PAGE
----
Hence, GDPR applies to all companies, both public & private, that collect and/or process the personal data of EU citizens as well as residents.
Specifically, a US-based company is subject to the GDPR if they meet any of the following criteria:
- The company collects and processes EU citizens’ data
- The rights, freedoms, and security of EU citizens’ data may be at risk
- The company processes special data category information like racial, sexual orientation, ethnic origins, and health status
When Does GDPR Apply to Us Companies?
There are two major scenarios when a US firm may need to become GDPR compliant.
1. Offering Goods or Services
Thanks to the internet & advancements in technology, the entire world is now connected, enabling cross-border delivery of all kinds of goods & services.
For example, if your cloud-hosted company is not based in the EU but provides any kind of services to EU customers and accepts their payments online, then GDPR would apply.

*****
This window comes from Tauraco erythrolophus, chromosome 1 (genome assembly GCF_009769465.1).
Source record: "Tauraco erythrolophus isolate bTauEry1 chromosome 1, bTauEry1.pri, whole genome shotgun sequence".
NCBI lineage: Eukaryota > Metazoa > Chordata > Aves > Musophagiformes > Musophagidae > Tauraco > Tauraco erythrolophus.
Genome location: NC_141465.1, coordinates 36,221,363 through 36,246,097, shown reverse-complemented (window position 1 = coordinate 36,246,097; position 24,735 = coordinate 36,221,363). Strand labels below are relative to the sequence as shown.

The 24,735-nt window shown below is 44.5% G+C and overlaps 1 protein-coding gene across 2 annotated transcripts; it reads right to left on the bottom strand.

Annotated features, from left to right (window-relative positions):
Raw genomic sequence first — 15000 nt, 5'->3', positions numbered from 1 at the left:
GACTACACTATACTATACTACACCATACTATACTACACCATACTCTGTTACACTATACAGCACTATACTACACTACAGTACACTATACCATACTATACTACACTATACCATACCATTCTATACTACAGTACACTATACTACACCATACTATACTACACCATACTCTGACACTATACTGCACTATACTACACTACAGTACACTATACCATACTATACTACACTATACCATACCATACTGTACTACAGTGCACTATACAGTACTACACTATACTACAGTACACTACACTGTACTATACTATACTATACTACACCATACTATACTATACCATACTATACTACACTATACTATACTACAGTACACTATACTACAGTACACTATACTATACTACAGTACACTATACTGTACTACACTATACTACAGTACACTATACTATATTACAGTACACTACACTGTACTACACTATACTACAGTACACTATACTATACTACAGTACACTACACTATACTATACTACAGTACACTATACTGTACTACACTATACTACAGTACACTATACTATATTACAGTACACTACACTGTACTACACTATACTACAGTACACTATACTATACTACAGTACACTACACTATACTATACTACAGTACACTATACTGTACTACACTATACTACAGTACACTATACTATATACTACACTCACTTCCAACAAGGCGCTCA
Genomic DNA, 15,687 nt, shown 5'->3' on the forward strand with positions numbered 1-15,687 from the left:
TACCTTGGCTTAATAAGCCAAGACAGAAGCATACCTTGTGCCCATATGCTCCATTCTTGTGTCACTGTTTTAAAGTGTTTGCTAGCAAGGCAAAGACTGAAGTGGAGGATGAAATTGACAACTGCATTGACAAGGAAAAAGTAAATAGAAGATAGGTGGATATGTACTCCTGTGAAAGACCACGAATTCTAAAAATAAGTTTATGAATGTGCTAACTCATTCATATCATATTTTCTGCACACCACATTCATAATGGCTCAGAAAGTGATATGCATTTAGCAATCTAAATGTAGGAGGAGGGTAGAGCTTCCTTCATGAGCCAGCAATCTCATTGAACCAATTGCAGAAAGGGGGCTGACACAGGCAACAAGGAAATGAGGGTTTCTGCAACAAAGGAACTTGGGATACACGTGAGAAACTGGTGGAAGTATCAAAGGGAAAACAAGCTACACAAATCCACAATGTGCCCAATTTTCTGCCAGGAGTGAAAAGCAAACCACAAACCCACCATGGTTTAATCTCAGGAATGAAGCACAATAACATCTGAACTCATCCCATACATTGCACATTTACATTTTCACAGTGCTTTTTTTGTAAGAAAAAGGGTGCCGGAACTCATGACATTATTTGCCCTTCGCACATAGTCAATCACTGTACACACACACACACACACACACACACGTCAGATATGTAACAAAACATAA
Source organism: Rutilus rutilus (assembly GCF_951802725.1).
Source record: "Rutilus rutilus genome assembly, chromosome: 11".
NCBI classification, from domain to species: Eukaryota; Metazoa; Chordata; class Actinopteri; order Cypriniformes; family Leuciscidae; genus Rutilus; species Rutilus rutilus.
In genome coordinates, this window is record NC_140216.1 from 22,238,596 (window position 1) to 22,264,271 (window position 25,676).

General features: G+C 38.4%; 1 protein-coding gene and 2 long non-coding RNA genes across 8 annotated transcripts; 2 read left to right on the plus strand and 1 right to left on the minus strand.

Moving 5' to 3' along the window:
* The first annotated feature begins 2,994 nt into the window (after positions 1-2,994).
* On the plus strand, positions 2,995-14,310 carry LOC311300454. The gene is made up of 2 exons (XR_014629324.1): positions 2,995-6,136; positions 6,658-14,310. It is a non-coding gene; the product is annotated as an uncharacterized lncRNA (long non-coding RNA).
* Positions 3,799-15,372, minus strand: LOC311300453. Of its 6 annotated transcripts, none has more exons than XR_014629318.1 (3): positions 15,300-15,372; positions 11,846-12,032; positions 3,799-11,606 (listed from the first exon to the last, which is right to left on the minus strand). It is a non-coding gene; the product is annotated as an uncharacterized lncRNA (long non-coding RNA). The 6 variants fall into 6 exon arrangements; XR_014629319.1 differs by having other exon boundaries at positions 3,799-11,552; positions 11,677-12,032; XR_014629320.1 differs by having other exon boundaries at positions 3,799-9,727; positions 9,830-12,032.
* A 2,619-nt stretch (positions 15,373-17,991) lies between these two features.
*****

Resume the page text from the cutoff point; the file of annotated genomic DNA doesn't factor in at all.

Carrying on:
In a nutshell, your cloud-hosted company might need to comply with GDPR if it offers its services outside its home country, including to EU citizens and residents.
2. Monitoring EU Citizens’ Behavior
If the website of your cloud-hosted company is using tools to track IP addresses or cookies consent of visitors from EU countries, then it is mandatory to be GDPR compliant.
Similarly, if you’re collecting and/or processing EU citizens’ data on behalf of others, you’re required to comply with GDPR.
For example, let’s say that your company offers flower delivery service worldwide. If a customer outside of the EU has ordered a bunch of flowers to be delivered to his loved one living in an EU country, then your company is required to comply with GDPR in this situation.
Does GDPR Apply to Public-Sector Organizations and US Government Agencies?